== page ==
Construction firm Murray & Roberts will have to pay another R64-million in penalties for tender collusion on projects including the Cape Town Stadium.
At least two people have died after a temporary bridge over the M1 highway in Sandton, Johannesburg, collapsed.
Government is allowing the construction firms that colluded on mega-state projects to get off lightly, writes Lloyd Gedye.
The economic development minister says government is seeking a restitution package from colluding construction firms following a R1.5-billion fine.
SA's biggest metals union is verging on a wage agreement with employers one week after embarking upon a strike, the department of labour says.
Construction company WBHO got off lightly for collusive tendering. But co-accused, Murray & Roberts's Concor company, will not be as lucky.
The state has been caught between a brick and a hard place in its crackdown on long-running cartels in South Africa’s construction industry.
Recent results from South Africa's biggest construction firms have made it clear that delays in issuing large tenders are hurting the sector.
While Eskom nestles on a R50-billion pile of money, everyone from manufacturers to residents are reeling as rising electricity prices hit home.
The M&G's readers weigh in on COP17, Percy Zvomuya's article on the wealthy elite of European football, The New Age and more.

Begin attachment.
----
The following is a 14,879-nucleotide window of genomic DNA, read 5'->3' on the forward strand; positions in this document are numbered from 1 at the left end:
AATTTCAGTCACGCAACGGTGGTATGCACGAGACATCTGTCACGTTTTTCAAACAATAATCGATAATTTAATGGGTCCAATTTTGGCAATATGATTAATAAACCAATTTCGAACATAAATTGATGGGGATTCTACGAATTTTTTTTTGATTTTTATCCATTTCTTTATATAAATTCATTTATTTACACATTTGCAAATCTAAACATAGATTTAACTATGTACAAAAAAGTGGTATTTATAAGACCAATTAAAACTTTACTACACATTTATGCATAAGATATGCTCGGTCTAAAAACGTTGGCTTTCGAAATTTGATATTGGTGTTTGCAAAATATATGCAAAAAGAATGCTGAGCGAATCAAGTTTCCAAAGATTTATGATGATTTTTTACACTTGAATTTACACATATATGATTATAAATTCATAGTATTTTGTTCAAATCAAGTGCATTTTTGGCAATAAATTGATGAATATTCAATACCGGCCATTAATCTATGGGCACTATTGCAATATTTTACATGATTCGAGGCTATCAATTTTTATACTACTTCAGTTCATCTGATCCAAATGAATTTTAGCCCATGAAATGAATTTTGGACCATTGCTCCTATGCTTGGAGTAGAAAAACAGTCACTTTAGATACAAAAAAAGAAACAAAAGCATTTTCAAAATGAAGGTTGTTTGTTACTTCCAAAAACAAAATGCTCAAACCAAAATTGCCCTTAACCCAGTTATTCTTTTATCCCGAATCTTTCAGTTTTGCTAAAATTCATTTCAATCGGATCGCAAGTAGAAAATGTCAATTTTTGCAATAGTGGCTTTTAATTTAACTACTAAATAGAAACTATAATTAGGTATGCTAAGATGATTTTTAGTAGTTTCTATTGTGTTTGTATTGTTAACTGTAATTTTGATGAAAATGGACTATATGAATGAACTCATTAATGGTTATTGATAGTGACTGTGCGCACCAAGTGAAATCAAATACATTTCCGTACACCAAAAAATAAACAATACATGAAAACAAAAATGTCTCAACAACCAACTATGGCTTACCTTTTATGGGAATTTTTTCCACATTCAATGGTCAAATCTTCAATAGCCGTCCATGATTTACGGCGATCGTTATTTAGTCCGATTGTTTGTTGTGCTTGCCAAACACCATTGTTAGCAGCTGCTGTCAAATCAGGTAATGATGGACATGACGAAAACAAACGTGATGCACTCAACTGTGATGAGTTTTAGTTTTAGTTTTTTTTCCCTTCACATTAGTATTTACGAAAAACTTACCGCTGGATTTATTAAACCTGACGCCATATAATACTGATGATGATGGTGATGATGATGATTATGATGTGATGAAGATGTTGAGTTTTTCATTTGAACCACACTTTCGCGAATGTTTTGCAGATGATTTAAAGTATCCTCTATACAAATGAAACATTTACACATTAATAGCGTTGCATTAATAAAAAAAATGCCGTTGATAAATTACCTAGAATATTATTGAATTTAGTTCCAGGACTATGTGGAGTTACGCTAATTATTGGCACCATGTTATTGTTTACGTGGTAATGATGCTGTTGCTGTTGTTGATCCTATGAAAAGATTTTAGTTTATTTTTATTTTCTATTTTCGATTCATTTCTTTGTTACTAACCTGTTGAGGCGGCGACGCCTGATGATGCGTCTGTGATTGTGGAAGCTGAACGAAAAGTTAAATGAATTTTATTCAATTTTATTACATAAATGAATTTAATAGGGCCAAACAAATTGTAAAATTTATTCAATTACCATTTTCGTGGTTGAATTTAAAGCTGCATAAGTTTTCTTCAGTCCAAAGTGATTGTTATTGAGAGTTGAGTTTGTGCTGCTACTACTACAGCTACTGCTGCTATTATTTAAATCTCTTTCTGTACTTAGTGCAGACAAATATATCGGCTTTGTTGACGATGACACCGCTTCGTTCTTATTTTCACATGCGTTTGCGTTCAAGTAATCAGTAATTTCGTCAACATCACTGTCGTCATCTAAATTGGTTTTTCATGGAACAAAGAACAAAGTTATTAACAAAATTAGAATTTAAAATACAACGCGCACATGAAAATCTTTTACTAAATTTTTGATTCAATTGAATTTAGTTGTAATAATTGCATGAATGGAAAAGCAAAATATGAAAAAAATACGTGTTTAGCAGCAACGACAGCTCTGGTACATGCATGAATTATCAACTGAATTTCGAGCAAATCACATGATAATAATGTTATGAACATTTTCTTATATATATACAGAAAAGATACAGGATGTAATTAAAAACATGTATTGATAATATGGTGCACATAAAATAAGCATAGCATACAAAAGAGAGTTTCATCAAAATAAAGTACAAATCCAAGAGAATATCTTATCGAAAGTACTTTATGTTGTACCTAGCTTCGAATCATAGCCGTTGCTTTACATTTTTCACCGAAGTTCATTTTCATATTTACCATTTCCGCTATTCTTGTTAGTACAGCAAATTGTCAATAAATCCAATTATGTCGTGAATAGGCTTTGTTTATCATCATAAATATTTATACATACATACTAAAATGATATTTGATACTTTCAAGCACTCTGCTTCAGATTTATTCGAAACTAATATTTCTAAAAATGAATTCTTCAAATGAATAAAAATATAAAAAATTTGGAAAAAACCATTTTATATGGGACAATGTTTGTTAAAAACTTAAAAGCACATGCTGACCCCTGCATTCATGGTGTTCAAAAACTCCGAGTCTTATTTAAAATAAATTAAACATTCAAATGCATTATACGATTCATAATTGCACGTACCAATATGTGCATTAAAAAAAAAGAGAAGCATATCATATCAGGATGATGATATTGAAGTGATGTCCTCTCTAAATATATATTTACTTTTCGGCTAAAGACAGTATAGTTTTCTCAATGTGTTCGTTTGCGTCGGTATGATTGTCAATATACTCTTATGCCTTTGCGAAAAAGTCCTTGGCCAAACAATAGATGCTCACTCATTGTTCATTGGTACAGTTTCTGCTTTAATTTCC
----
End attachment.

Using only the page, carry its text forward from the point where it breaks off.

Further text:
Government has an R808-billion arsenal which it plans to use on maintaining and improving the country's infrastructure over the next three years.
Murray & Roberts's two top executives pocketed millions and left the company with a nearly R2-billion loss, writes Lisa Steyn.
Zimbabwe has sacrificed one of its brightest hopes for economic recovery with its hardened approach on the takeover of foreign-held mines.
For those who suspected that the feel-good times of June last year would in time bring some nasty hangover after the party, here it is.
South African company Murray & Roberts on Wednesday said it was privileged to be part of the Chilean mine-rescue process.
SA firm Murray & Roberts has pulled out of a R5-billion contract in Dubai after failing to finalise "acceptable" terms with a client.
Murray & Roberts is planning to lay off 1 400 workers as tough economic conditions limit the firm's ability to expand, it was reported on Thursday.
Remuneration report shows chief executives are rolling in it.
China is proving a much more effective player in Africa than South Africa, writes Lynley Donnelly.